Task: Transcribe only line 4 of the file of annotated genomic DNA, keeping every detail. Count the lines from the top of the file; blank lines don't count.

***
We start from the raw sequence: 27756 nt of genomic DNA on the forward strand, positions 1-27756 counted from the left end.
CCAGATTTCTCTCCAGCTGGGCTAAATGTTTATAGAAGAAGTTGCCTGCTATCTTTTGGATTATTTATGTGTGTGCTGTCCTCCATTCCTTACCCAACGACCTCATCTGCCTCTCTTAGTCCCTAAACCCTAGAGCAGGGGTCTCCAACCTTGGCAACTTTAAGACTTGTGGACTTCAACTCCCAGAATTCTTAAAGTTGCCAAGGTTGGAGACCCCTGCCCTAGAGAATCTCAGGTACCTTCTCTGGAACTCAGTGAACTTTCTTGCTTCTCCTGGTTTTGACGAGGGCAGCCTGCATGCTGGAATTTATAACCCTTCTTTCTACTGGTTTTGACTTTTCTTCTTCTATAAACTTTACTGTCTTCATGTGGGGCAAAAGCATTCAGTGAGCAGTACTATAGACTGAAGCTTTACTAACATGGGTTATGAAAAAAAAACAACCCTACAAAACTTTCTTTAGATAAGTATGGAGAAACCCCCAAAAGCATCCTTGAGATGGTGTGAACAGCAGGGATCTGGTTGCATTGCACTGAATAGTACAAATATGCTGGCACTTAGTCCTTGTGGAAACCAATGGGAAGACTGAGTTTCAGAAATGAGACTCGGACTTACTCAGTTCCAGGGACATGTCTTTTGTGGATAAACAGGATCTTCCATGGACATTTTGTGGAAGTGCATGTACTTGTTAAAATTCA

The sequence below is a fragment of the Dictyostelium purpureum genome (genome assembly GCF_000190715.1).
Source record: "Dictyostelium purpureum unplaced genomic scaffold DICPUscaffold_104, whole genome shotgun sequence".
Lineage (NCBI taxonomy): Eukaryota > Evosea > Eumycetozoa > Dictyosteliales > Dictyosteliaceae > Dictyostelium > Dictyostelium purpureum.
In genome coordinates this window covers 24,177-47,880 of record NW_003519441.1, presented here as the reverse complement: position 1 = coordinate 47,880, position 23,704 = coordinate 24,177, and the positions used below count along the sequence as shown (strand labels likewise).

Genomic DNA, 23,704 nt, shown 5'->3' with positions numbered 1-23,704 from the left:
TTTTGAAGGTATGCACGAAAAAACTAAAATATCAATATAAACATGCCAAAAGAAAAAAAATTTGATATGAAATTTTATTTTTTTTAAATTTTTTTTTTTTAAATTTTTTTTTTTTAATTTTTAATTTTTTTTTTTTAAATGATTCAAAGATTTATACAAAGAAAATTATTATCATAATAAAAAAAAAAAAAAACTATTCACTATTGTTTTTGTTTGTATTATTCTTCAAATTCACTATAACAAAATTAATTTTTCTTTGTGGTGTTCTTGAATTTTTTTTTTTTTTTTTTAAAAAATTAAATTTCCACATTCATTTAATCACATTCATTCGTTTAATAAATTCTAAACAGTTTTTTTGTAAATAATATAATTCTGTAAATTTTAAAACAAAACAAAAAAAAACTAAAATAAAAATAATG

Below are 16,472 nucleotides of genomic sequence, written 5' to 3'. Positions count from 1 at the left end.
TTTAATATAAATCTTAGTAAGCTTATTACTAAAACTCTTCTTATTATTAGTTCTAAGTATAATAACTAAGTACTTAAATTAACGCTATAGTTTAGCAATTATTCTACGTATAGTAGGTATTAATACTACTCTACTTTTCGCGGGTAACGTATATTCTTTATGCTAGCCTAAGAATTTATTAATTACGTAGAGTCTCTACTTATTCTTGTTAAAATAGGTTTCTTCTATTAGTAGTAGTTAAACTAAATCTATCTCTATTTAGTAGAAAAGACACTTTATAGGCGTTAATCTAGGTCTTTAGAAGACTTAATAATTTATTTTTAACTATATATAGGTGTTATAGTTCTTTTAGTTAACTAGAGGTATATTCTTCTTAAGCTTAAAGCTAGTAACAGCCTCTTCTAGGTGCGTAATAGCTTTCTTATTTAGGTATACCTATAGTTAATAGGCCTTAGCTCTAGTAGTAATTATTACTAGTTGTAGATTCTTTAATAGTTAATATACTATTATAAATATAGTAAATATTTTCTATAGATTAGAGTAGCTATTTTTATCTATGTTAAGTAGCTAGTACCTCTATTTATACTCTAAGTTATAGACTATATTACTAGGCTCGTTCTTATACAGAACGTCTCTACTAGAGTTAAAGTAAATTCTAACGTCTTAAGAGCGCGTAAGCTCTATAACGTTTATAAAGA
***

Source record: "Dictyostelium purpureum unplaced genomic scaffold DICPUscaffold_104, whole genome shotgun sequence".